The Galapagos will always appear in shades of blue in my mind. While the drier island landscapes are painted in red and orange, or draped by lush, low forest canopies of green and yellow, those are simply accents against a pale blue sky, and deeper blue ocean. As the world here in the Northern Hemisphere gradually turns gold and red with autumn and a new school year is ramping up (well, ok, it’s been ramping up, and at this point, is going full speed ahead), I wanted to share one last set of Galapagos photos – shades of blue, some lush green forests, and quirky animals. Warm thoughts and images to carry us through frigid days ahead (those of us who are winter-bound, anyway!) Continue reading
Imagine cruising into a tiny, protected bay, where the water laps gently on the rocks. Your vision is saturated with shades of blue, from the sky and the water, and shades of red, brown, grey and purple of volcanic cinder cone – you begin to feel like you’re on another planet. This is the small islet of Bartolomé in the Galapagos.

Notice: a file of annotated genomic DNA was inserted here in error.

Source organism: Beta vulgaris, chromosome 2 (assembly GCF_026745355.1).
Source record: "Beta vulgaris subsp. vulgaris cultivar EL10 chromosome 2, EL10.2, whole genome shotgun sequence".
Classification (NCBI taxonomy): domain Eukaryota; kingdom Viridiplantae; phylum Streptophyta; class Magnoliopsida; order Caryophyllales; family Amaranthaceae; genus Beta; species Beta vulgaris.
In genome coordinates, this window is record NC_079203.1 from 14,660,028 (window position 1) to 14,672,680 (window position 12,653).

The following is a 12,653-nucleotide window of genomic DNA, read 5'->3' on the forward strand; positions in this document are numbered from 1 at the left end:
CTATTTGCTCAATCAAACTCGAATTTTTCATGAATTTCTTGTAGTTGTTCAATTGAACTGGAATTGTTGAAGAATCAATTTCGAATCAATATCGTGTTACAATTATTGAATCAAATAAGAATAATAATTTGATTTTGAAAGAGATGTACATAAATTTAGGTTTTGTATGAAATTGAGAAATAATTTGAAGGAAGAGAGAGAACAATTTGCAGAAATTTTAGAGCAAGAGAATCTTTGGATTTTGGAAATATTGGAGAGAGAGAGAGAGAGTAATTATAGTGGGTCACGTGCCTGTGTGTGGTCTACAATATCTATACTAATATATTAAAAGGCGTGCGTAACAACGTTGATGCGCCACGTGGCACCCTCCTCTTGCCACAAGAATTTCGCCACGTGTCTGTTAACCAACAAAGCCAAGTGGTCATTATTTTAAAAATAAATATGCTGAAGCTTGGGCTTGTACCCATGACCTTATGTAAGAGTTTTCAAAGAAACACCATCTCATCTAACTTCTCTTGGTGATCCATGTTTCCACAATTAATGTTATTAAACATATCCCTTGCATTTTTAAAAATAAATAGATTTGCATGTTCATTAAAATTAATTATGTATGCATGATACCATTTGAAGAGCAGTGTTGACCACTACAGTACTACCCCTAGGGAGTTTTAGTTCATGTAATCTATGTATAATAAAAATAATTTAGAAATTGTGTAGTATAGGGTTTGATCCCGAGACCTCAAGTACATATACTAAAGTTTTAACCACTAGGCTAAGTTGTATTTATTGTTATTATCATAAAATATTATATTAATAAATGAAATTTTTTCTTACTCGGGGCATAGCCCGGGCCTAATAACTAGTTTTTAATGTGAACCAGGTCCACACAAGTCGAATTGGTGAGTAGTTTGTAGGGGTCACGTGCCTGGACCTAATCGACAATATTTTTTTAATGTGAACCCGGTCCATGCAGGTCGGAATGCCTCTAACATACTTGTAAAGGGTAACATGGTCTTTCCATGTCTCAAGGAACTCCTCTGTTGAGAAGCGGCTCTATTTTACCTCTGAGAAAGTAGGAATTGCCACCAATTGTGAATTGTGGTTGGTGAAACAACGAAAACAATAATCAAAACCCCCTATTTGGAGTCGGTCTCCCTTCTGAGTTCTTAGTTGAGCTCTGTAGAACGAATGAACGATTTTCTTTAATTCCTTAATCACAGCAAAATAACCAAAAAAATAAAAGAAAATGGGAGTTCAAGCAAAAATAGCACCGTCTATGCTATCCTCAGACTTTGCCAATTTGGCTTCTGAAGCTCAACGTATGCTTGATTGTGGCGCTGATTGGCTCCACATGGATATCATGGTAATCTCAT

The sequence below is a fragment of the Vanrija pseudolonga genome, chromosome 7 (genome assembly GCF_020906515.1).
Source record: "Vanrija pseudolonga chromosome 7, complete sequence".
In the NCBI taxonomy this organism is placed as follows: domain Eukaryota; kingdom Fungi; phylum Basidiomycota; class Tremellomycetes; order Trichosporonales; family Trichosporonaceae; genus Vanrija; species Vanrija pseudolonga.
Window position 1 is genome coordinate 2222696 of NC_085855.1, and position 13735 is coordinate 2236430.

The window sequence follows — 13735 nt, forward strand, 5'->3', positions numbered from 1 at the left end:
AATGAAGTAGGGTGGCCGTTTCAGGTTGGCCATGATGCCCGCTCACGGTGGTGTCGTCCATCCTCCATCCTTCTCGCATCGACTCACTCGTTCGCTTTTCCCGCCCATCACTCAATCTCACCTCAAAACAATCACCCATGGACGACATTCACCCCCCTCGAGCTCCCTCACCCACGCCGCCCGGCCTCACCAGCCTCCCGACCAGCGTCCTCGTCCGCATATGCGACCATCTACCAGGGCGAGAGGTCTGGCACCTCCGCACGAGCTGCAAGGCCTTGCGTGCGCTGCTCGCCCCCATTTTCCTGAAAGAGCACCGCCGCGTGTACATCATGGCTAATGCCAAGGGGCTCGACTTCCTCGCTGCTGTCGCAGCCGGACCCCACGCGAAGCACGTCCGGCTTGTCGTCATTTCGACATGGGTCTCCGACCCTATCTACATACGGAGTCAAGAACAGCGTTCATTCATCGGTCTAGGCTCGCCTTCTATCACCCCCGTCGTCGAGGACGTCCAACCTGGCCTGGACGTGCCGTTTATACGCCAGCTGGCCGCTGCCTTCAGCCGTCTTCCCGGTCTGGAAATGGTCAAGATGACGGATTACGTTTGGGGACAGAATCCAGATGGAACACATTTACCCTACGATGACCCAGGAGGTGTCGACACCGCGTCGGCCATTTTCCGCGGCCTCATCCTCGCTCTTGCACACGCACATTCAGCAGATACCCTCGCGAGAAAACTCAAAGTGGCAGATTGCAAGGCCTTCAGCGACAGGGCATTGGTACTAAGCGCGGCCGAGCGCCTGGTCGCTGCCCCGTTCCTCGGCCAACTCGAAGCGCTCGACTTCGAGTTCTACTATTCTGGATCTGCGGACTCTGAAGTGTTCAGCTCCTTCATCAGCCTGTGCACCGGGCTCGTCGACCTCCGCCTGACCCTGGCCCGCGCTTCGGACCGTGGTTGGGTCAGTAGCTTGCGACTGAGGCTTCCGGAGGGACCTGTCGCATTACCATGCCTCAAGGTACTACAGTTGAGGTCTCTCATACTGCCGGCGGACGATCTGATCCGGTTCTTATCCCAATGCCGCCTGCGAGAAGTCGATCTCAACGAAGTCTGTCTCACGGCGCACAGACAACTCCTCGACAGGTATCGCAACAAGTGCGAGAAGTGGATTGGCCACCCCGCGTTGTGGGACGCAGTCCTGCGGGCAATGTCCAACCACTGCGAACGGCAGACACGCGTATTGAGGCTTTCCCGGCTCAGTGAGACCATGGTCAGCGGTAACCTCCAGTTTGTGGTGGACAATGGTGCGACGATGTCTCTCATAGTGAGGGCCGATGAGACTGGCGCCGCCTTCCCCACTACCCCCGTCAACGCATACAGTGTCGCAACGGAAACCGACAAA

I felt as though I had walked into an episode of National Geographic. There it was, the famous blue-footed booby, less than 5 feet away, contentedly situated atop a small rock, and staring at us with alien eyes. He didn’t even blink as cameras shuttered and beeped. I’m guessing that this particular booby – and every booby on North Seymour Island – is already featured in thousands of photo albums and Facebook pages.
The blue-footed booby, along with the giant tortoise, are the iconic creatures of the Galapagos. Although, iguanas and sea lions are prominently featured. And if you’ve ever studied biology, you’ve heard of Darwin’s finches. Yes – that’s right – the Galapagos Islands is the place that inspired Charles Darwin to formulate his theory of evolution. I’ve met enough people who don’t quite know where the Galapagos are, that this warrants a short geography lesson before I go much further. Continue reading